Many free blacks from Seville, Spain and other places, traveled to the “New World.” Records supporting this notion can be found at the Spanish Casa de Contratación (House of Commerce). While a number of free blacks came westward, not all of them did and nor did they all stay. While discussing free blacks in America, it should be noted that some of the free blacks that at one time settled in Spanish Florida, returned to Seville in the mid- to late-1600s creating a sort of counter migration. Some of these free blacks returned home in order to maintain commercial contacts, not always, with the East Indies and also find ways to invest their newly found wealth.[10] It is also possible that the impeding British reign, as aforementioned with the attack on Fort Mosé, sent fear to some of the free blacks living in New Spain and rather than wait to see what becomes of their fate, they took it upon themselves to flee and return to a society where they knew being black and free were acceptable. However, this is all just speculation and not at all a confirmation as to why some of the free blacks of the Americas returned to Spain.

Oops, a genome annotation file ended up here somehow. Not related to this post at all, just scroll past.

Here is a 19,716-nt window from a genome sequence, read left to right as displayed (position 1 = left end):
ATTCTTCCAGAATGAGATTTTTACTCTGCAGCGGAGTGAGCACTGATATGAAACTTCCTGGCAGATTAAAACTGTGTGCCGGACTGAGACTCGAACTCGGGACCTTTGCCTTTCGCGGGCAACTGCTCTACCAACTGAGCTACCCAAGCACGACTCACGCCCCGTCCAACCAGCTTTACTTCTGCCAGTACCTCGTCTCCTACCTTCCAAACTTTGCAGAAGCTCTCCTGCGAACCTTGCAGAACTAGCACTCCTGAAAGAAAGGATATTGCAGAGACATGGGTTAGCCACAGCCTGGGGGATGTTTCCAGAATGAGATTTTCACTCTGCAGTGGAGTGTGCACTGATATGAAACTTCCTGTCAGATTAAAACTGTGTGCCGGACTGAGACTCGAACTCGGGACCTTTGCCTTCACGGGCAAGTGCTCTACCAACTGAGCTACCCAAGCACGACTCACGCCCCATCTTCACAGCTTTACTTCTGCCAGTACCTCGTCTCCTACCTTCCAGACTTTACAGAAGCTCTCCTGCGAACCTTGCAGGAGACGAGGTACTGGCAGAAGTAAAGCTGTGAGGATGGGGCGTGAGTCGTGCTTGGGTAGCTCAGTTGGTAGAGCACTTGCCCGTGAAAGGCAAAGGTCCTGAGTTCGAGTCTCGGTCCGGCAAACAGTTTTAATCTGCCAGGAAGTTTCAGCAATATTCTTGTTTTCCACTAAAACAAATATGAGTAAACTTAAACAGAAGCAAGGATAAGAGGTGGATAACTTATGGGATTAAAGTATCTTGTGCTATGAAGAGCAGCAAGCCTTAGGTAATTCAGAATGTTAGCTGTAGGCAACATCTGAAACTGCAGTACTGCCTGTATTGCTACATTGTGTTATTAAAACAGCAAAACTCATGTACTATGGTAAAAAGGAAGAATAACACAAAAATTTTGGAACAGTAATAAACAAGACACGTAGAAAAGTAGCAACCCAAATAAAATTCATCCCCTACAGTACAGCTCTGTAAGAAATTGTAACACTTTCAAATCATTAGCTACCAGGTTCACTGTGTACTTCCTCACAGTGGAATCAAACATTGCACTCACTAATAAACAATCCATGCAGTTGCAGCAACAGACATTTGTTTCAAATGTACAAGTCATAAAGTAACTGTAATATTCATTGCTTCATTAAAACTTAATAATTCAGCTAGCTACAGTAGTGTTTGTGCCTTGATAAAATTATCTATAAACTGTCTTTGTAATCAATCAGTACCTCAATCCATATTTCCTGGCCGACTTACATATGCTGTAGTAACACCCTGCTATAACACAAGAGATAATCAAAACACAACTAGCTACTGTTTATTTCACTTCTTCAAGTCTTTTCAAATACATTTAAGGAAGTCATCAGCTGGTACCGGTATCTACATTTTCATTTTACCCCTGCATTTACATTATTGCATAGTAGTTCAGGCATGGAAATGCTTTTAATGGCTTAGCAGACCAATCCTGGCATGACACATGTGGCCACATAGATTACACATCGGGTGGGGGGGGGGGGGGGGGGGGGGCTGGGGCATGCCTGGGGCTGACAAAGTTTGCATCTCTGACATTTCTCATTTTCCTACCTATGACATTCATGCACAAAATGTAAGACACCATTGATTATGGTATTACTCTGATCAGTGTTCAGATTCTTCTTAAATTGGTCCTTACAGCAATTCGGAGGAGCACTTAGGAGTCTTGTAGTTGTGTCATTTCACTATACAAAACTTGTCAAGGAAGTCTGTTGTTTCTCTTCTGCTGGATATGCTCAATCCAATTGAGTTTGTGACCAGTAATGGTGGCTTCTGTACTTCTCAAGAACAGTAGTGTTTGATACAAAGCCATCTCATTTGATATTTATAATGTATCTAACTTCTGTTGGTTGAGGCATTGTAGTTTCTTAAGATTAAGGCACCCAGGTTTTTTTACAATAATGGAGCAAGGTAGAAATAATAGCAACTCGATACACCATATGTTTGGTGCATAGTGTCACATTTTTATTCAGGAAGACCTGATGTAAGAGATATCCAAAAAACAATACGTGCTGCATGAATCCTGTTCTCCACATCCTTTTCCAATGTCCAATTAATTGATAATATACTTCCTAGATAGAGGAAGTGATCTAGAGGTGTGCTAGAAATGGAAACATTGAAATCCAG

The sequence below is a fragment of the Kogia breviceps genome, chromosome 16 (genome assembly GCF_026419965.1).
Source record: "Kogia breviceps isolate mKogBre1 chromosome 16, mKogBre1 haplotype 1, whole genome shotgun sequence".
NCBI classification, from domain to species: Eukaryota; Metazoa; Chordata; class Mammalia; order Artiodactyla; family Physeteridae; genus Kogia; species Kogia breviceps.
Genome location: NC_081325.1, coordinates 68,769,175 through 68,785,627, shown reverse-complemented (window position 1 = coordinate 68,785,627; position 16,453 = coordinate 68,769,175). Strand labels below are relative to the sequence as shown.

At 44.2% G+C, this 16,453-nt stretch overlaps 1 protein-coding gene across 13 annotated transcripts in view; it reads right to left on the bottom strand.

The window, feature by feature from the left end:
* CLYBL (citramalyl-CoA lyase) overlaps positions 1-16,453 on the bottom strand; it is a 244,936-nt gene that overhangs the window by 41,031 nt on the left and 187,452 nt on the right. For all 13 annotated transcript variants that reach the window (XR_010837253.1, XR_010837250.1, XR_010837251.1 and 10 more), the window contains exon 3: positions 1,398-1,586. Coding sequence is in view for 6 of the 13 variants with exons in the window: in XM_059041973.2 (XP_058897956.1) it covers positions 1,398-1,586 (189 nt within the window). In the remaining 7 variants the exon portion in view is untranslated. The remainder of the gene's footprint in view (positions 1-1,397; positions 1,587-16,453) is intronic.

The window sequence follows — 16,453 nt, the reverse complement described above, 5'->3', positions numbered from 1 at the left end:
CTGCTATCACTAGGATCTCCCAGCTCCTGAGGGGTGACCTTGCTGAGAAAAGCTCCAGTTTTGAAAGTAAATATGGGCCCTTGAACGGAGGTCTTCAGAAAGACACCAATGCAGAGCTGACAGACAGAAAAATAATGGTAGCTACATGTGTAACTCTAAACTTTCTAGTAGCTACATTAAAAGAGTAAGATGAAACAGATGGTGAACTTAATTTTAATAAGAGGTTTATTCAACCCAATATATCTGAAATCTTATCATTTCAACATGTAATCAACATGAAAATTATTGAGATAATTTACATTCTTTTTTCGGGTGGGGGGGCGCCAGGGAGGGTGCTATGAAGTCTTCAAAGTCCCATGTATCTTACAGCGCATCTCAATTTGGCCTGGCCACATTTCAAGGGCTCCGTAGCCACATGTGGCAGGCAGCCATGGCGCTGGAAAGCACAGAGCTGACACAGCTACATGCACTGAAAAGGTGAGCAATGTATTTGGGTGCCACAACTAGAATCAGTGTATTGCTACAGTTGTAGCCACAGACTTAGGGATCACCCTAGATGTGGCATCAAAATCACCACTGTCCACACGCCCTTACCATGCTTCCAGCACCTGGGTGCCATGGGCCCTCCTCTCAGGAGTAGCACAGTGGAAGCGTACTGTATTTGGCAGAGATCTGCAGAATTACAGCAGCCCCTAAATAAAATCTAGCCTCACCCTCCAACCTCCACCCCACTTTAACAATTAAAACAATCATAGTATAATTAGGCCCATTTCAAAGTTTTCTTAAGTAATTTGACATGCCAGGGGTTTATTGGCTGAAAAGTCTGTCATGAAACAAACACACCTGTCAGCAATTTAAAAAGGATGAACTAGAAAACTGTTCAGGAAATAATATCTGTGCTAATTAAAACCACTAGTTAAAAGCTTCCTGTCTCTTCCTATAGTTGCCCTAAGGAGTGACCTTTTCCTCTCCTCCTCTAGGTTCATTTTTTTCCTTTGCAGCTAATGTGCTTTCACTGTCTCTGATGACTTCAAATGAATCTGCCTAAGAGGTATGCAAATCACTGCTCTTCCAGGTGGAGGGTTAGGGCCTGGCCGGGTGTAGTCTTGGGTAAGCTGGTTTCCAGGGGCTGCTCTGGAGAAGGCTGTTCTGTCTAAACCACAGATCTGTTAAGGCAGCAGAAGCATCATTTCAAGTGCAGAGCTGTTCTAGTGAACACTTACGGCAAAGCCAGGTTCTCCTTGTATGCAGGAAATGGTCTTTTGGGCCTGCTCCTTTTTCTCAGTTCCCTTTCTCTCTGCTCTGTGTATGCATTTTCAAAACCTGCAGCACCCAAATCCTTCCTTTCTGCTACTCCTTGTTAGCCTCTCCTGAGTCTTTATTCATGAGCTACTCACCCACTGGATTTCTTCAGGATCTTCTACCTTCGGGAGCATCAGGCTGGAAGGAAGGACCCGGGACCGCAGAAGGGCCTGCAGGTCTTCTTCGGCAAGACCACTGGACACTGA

One of the free blacks who made his way to the Americas and called it home, was Juan Garrido. While it is unclear of when exactly Juan Garrido arrived in the Americas, it has been assumed that he journeyed westward in roughly 1510. Records show that in 1510, a Spaniard by the name of Pedro Garrido, came to Santo Domingo with his family and later joined Cortés in the conquest of Mexico. From our understanding of slavery, we know that slave owners often bequeathed their enslaved people with their surname. It is unclear if Juan Garrido was ever enslaved, but it is probable that he and Pedro Garrido had some type of relationship, even if that were just an apprenticeship.[11] Juan Garrido was “black in color”[12] and was of “his own free will.”[13] From current understanding, Juan Garrido crossed the Atlantic waters as a free black man and participated in the 1521 fall of Tenochitlan, as well as other conquests and explorations. He even sought to be an entrepreneur. With his enslaved natives and blacks, he went off in search of gold, and became a citizen of the Spanish fragment of Mexico City. Juan Garrido, nevertheless, was not the only black conquistador, nor free black conquistador. Spanish’s armed auxiliary of African heritage ranged in men who may have been African-born enslaved people to Iberian-born free men of mixed ancestry. Those who were enslaved, often acquired freedom soon after fighting in conjunction with the Spaniards, only if they had not already been given their freedom beforehand. From records, it appears as though very few black conquistadors maintained slave status once they participated in a conquest.[14] Looking at black conquistadors, provides insight on how free blacks were truly viewed and accepted in society. There was not only trust, but a bond, between people of African heritage and the Spaniards. Both free blacks and the Spaniards were willing to sacrifice themselves for one another. This bond was proven in the abovementioned battle at Fort Mosé. This bond allowed free blacks to hold citizenship and relationships of any kind, as seen in the records of the Archives of the Diocese of St. Augustine.